Sitting in the parking lot of Canadian Tire in Prince George, Todd Doherty held himself from crying as he announced he just received word the Canadian Radio-television and Telecommunications (CRTC) will be activating a nationwide three-digit suicide prevention hotline.
The Cariboo-Prince George MP shared the news on his Facebook page Wednesday morning, Aug. 31.
“I just got word that the CRTC is going to adopt our push to implement 9-8-8, giving Canada a simple three-digit suicide hotline, and I’m moved to tears,” Doherty said from inside his vehicle.
“I’m thankful for everybody that brought their voice forward to get this done. It’s so needed, and just a heartfelt thanks.”
Doherty ended the video by promising more news to come.
His motion to take “immediate action” to establish the suicide prevention hotline was unanimously approved in the House of Commons in December 2020 but faced delays even as the COVID-19 pandemic wreaked havoc on the mental health of many.
Doherty had hoped the hotline would have been up and running by the end of 2021 although consultations by the CRTC did not conclude until earlier this year.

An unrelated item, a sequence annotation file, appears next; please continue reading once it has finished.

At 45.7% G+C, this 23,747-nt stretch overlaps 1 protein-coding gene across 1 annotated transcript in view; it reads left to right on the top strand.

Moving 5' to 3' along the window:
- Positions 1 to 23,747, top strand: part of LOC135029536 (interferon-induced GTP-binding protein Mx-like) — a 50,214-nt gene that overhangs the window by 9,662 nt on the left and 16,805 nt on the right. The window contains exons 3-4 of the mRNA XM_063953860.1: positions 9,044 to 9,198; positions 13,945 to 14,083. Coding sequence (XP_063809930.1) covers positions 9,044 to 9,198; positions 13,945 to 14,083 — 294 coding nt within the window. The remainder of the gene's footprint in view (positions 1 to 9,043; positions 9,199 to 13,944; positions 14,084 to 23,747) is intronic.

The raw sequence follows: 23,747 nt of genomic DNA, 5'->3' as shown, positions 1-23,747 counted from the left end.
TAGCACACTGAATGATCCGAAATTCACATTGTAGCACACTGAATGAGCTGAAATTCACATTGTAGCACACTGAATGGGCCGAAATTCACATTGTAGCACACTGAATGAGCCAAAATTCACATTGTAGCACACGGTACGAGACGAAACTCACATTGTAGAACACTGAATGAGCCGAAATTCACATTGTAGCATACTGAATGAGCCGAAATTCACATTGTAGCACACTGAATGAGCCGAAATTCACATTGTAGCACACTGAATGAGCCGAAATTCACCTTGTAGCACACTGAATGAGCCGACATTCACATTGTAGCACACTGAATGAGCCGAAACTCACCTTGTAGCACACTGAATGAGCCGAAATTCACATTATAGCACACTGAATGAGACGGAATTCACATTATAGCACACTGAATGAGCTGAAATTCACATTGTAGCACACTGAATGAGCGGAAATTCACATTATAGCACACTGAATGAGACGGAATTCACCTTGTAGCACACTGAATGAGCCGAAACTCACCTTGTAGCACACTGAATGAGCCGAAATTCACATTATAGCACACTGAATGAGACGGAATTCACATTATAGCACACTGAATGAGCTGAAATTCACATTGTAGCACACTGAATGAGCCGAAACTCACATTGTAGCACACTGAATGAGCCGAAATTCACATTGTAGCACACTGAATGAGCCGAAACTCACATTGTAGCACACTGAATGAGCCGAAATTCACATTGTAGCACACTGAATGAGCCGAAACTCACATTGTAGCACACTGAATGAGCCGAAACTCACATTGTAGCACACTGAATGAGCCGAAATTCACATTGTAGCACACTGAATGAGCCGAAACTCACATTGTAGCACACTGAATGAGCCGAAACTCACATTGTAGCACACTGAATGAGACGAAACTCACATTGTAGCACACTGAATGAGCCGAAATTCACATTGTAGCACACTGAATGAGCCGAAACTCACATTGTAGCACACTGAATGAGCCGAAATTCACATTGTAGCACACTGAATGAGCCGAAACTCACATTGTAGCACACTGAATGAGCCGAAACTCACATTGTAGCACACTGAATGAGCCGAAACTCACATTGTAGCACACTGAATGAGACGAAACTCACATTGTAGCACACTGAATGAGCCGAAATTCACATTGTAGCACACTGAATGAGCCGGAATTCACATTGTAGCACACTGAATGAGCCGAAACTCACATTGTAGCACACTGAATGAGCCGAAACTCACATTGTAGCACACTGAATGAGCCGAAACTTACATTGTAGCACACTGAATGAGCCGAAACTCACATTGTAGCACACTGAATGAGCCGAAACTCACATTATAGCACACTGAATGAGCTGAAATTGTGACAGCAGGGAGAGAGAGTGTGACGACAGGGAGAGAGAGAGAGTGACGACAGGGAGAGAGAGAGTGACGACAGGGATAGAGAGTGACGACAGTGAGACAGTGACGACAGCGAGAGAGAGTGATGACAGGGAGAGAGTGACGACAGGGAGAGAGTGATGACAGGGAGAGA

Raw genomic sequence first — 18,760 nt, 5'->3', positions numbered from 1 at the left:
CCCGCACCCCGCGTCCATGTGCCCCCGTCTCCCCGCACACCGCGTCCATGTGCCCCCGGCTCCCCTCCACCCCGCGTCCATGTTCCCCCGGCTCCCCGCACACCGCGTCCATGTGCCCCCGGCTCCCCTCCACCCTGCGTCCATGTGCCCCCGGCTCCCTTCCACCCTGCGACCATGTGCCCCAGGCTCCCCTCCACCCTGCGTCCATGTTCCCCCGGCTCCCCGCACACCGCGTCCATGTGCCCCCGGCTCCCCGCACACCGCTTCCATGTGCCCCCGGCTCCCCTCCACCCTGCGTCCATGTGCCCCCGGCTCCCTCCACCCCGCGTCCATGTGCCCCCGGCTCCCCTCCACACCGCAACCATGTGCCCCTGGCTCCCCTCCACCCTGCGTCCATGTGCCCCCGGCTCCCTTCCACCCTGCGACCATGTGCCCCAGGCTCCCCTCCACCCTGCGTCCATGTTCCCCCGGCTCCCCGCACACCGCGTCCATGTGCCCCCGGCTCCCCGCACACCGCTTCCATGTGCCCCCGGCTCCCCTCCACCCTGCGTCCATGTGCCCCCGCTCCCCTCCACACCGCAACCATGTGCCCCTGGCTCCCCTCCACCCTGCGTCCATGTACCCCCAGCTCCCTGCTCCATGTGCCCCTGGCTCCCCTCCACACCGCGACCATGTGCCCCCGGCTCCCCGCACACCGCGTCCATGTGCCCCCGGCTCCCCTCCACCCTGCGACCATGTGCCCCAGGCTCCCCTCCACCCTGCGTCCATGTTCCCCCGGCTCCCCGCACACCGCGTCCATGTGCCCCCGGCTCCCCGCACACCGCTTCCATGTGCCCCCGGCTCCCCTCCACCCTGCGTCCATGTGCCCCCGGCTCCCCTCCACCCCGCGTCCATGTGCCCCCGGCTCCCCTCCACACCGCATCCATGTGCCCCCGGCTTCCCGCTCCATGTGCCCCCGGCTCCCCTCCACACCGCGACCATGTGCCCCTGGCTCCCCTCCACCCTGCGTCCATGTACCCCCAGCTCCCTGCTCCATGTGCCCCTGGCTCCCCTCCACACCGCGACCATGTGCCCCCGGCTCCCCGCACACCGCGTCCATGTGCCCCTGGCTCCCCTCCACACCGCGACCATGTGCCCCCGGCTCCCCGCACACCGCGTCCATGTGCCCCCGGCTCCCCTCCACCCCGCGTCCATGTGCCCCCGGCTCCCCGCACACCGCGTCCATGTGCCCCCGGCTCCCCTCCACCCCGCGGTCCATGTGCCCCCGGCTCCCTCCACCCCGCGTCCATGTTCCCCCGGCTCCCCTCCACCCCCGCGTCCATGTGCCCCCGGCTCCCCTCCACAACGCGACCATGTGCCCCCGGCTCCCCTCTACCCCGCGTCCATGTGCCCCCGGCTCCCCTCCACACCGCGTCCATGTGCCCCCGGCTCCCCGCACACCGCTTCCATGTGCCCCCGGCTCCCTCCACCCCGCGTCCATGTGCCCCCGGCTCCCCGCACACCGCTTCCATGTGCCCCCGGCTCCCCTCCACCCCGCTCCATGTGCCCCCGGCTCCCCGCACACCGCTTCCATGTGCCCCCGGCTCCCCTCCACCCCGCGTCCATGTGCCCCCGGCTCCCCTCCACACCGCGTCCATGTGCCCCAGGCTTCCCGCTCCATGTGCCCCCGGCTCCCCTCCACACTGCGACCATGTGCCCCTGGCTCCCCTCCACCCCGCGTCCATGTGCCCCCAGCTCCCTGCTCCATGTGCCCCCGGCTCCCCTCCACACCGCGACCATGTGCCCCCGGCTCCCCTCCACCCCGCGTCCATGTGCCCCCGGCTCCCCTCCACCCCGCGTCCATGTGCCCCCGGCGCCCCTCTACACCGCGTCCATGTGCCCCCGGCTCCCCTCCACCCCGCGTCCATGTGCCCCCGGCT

The Canadian Suicide Prevention Service already operates an 11-digit suicide helpline, but Dr. Allison Crawford, the service’s chief medical officer, said a three-digit dialing code would be far easier to remember.
In a news release, the CRTC said the 9-8-8 number for Canadians in need of immediate mental health crisis and suicide prevention intervention to call or text will be launched across the country on November 30, 2023.
“We are taking a significant step in making mental health and suicide prevention resources more accessible to everyone in Canada. A single, easy-to-remember point of contact will provide much-needed help to those in crisis and will be crucial to saving lives,” said Ian Scott, chairperson and CEO of the CRTC.
“Although much work is left to be done to bring help to people who need it, we have set accelerated timelines to ensure that 9-8-8 is implemented as quickly and as efficiently as possible.”
Statistics Canada says 11 people die by suicide each day and that there are around 4,000 deaths by suicide per year.
(with files from the Canadian Press)
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